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Bayesian lasso


Highlights

  • Laplace prior for specifying L1 penalty for coefficients
  • Gamma prior for the penalty hyperparameter
  • Bayesian criteria for selecting important predictors

What's this about?

Stata 16 has a new suite of commands for performing lasso-based prediction and inference. But did you know that you can fit Bayesian lasso linear models by using bayes: regress? And that inference can be performed in the usual Bayesian way, just as with any other model?

Lasso uses L1-constrained least squares to estimate its coefficients. This involves selecting a value for the penalty parameter, which is often done using cross-validation.

The Bayesian approach is different. Constraints are imposed through prior distributions. The Laplace prior provides constraints that have the same analytic form as the L1 penalty used in lasso. The Laplace prior introduces the penalty parameter as one more model parameter that needs to be estimated from the data. One advantage of the Bayesian approach is that the reported credible intervals can be used to obtain proper inference for the parameters of interest. Within the frequentist approach, special methods are needed to obtain proper inference; see Lasso for inference.

To fit a lasso-style model, use the bayes: prefix or the bayesmh command with Laplace priors. No variable selection is performed automatically, but Bayesian analysis offers various ways to select variables. One is to use bayesstats summary to display a table of the posterior probabilities that each coefficient is different from 0 and select variables based on them.

Let's look at an example. Consider the diabetes data (Efron et al. 2004) on 442 diabetes patients that record a measure of disease progression (one year after baseline) as an outcome y and 10 baseline covariates: age, sex, body mass index, mean arterial pressure, and 6 blood serum measurements. We consider the version of these data in which the covariates are standardized to have zero mean and the sum of squares across all observations of one.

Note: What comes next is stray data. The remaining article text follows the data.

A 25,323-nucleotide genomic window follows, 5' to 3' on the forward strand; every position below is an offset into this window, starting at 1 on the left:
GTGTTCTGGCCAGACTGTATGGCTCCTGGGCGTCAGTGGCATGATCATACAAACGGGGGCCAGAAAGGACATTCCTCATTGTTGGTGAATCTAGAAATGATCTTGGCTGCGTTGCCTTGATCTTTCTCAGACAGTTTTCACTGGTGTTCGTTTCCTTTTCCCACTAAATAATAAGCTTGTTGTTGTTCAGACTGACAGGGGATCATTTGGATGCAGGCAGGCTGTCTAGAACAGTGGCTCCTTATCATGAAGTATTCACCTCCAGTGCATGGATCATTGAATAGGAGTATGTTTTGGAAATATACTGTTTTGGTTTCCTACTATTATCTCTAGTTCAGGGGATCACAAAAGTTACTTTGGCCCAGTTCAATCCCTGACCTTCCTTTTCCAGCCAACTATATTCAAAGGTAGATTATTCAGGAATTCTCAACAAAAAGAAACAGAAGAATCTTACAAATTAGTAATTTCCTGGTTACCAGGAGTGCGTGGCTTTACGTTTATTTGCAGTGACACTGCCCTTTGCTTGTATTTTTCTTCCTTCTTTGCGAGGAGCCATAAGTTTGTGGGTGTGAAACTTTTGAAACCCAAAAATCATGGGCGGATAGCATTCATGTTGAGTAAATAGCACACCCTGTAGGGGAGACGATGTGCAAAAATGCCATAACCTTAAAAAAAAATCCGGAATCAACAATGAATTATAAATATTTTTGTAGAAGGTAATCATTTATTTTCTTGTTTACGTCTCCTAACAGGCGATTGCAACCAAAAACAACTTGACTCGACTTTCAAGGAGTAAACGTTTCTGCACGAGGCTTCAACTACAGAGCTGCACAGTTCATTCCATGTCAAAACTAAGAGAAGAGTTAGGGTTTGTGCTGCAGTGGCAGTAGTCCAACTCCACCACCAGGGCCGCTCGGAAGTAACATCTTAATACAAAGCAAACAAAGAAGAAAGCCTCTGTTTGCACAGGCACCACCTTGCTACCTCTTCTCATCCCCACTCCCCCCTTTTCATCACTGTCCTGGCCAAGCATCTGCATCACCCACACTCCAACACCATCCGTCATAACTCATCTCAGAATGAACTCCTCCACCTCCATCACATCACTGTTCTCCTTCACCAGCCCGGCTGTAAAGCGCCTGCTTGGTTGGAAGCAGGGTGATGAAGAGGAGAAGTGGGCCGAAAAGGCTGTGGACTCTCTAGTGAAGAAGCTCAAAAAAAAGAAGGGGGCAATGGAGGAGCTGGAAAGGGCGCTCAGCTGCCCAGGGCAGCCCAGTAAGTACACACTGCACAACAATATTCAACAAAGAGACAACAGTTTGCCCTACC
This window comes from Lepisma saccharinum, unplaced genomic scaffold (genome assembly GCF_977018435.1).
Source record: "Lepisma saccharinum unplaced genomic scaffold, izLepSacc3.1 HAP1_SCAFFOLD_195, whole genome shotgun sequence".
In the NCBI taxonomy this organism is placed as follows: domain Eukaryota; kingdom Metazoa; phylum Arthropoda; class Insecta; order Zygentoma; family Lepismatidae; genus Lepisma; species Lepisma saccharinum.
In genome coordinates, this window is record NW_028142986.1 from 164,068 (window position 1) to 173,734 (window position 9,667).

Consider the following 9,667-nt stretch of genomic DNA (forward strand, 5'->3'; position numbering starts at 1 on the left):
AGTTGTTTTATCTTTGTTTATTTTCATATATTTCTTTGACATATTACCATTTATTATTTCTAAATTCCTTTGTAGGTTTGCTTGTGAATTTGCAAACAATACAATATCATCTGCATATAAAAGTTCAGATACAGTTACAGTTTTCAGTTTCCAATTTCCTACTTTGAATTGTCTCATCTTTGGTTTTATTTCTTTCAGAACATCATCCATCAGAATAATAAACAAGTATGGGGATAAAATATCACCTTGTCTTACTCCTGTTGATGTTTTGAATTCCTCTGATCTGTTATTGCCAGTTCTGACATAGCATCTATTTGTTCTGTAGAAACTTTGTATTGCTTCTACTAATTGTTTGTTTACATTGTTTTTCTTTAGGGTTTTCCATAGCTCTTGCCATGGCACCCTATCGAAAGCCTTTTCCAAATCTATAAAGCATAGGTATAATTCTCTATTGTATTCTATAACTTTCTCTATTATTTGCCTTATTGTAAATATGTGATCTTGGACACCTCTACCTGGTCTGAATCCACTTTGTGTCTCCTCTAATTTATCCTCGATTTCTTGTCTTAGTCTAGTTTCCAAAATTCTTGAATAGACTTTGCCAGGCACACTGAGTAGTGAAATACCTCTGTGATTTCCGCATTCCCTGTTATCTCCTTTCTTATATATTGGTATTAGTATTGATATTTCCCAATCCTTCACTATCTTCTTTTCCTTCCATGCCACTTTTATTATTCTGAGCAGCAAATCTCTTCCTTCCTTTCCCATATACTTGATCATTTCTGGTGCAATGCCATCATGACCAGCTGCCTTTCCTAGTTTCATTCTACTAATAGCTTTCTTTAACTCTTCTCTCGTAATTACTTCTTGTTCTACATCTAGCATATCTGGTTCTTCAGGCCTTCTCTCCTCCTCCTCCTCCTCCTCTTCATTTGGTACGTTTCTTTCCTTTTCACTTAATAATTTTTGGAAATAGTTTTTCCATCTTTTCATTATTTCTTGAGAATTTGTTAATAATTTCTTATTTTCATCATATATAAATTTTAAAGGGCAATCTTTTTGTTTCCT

We would like to fit a linear regression model to y and determine which variables are important for predicting y. Efron et al. (2004) applied the least-angle-regression variable-selection method to these data. Park and Casella (2008) introduced Bayesian lasso and used it to analyze these same data. Below, we follow their approach to demonstrate how this can be done using bayes: regress.

For comparison, let's first use the traditional lasso command to select the important predictors.

. lasso linear y age sex bmi map tc ldl hdl tch ltg glu, nolog rseed(16)

Lasso linear model                           No. of obs        =        442
                                             No. of covariates =         10
Selection: Cross-validation                  No. of CV folds   =         10

No. of Out-of- CV mean
nonzero sample prediction
ID Description lambda coef. R-squared error
1 first lambda 45.16003 0 0.0008 5934.909
47 lambda before .6254151 8 0.4896 3026.453
* 48 selected lambda .5698549 8 0.4896 3026.42
49 lambda after .5192306 8 0.4896 3026.567
83 last lambda .0219595 10 0.4891 3029.735
* lambda selected by cross-validation.

The estimated penalty parameter lambda for the selected model is 0.57. We can see the selected coefficients and their penalized estimates by typing

. lassocoef, display(coef, penalized)

active
sex -213.4102
bmi 524.8137
map 306.6641
tc -154.2327
hdl -184.5127
tch 58.66197
ltg 523.1158
glu 60.12939
_cons 152.1335

We now use bayes: regress to fit a Bayesian linear lasso model as described by Park and Casella (2008).

Let's look at the command specification first.

. bayes, prior({y:age sex bmi map tc ldl hdl tch ltg glu}, laplace(0, (sqrt({sigma2}/{lam2})))) 
  prior({sigma2},  jeffreys)
  prior({y:_cons}, normal(0, 1e6))
  prior({lam2=1},  gamma(1, 1/1.78))
  block({y:} {sigma2} {lam2}, split)
  rseed(16) dots:
  : regress y age sex bmi map tc ldl hdl tch ltg glu

For the coefficients, we use the Laplace prior with zero mean and the scale parameter that depends on the variance {sigma2} and squared penalization hyperparameter {lam2}. The authors suggest using the gamma prior with shape 1 and rate 1.78 (or scale 1/1.78) as the prior for {lam2}. For the intercept {y:_cons} and variance, we use vague priors: normal(0, 1e6) and jeffreys. To improve sampling efficiency for these data, we sample all parameters in separate blocks.

Let's now run the model.